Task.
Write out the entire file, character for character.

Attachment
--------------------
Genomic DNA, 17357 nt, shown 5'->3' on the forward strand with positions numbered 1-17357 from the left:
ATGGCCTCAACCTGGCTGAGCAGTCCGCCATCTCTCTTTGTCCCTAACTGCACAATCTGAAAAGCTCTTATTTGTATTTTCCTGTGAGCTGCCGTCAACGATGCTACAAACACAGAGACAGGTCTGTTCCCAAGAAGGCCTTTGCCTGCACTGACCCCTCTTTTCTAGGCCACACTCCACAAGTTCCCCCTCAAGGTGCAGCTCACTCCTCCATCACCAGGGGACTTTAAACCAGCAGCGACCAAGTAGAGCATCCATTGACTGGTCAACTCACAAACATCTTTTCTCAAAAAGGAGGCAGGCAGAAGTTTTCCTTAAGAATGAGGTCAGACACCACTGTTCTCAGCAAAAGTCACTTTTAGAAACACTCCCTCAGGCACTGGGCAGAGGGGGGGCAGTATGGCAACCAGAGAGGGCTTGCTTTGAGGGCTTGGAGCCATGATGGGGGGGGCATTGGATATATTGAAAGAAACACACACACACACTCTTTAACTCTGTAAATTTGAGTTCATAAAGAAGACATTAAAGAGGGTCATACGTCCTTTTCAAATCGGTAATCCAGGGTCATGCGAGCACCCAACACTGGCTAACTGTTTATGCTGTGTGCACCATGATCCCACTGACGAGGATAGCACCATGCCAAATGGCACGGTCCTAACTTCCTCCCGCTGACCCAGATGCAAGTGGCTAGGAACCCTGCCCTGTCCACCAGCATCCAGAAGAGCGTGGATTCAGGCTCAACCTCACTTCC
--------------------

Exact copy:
Genomic DNA, 17357 nt, shown 5'->3' on the forward strand with positions numbered 1-17357 from the left:
ATGGCCTCAACCTGGCTGAGCAGTCCGCCATCTCTCTTTGTCCCTAACTGCACAATCTGAAAAGCTCTTATTTGTATTTTCCTGTGAGCTGCCGTCAACGATGCTACAAACACAGAGACAGGTCTGTTCCCAAGAAGGCCTTTGCCTGCACTGACCCCTCTTTTCTAGGCCACACTCCACAAGTTCCCCCTCAAGGTGCAGCTCACTCCTCCATCACCAGGGGACTTTAAACCAGCAGCGACCAAGTAGAGCATCCATTGACTGGTCAACTCACAAACATCTTTTCTCAAAAAGGAGGCAGGCAGAAGTTTTCCTTAAGAATGAGGTCAGACACCACTGTTCTCAGCAAAAGTCACTTTTAGAAACACTCCCTCAGGCACTGGGCAGAGGGGGGGCAGTATGGCAACCAGAGAGGGCTTGCTTTGAGGGCTTGGAGCCATGATGGGGGGGGCATTGGATATATTGAAAGAAACACACACACACACTCTTTAACTCTGTAAATTTGAGTTCATAAAGAAGACATTAAAGAGGGTCATACGTCCTTTTCAAATCGGTAATCCAGGGTCATGCGAGCACCCAACACTGGCTAACTGTTTATGCTGTGTGCACCATGATCCCACTGACGAGGATAGCACCATGCCAAATGGCACGGTCCTAACTTCCTCCCGCTGACCCAGATGCAAGTGGCTAGGAACCCTGCCCTGTCCACCAGCATCCAGAAGAGCGTGGATTCAGGCTCAACCTCACTTCC